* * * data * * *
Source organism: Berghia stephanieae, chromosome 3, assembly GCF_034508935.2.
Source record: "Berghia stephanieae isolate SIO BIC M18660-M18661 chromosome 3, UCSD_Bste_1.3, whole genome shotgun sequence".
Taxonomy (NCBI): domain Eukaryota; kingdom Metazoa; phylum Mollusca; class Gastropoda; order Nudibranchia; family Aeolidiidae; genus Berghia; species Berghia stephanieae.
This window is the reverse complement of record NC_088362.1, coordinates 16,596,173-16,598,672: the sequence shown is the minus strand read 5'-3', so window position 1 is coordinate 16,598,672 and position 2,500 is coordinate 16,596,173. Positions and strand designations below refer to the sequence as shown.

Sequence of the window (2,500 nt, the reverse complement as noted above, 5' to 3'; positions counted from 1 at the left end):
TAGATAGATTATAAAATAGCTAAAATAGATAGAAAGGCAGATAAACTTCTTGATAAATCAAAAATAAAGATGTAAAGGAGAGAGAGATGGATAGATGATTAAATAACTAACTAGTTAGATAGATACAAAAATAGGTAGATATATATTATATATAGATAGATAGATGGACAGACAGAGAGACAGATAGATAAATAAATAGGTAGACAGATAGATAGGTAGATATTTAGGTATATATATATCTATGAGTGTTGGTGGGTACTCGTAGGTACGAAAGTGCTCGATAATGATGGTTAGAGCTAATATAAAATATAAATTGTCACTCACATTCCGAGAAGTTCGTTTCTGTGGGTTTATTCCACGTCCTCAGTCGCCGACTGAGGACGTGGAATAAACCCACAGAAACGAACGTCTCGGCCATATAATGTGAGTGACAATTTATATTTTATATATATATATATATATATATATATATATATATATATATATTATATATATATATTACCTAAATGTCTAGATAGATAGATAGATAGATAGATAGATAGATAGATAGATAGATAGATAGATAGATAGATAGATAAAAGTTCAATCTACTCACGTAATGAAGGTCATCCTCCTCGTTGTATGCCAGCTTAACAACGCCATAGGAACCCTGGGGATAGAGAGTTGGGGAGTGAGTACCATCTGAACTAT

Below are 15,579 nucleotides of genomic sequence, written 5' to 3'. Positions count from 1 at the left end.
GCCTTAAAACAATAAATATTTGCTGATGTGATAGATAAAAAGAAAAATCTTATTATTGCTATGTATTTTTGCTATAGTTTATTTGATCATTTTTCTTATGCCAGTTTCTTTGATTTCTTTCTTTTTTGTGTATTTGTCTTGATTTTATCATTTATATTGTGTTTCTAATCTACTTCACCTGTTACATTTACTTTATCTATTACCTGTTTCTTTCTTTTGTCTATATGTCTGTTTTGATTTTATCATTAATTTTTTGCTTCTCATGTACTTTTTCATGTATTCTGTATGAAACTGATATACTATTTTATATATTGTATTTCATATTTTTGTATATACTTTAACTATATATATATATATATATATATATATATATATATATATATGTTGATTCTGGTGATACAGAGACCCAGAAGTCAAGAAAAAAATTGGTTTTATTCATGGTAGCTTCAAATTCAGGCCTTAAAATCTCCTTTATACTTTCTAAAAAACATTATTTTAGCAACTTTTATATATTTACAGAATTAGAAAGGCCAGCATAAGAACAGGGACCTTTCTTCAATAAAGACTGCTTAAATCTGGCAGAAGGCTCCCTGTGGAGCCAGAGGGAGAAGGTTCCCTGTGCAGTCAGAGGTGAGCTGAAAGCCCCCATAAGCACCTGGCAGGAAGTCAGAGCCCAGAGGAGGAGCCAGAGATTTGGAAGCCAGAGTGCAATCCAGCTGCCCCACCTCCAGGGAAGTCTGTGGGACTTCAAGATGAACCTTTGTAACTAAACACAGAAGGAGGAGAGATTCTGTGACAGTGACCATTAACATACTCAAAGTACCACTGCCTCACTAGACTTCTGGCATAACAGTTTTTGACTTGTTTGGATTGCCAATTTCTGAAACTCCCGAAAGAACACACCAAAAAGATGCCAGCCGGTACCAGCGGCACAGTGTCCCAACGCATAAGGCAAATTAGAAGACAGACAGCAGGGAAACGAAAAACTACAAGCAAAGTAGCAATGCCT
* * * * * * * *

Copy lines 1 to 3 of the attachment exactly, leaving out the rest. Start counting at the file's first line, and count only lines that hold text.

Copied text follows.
Source organism: Berghia stephanieae, chromosome 3, assembly GCF_034508935.2.
Source record: "Berghia stephanieae isolate SIO BIC M18660-M18661 chromosome 3, UCSD_Bste_1.3, whole genome shotgun sequence".
Taxonomy (NCBI): domain Eukaryota; kingdom Metazoa; phylum Mollusca; class Gastropoda; order Nudibranchia; family Aeolidiidae; genus Berghia; species Berghia stephanieae.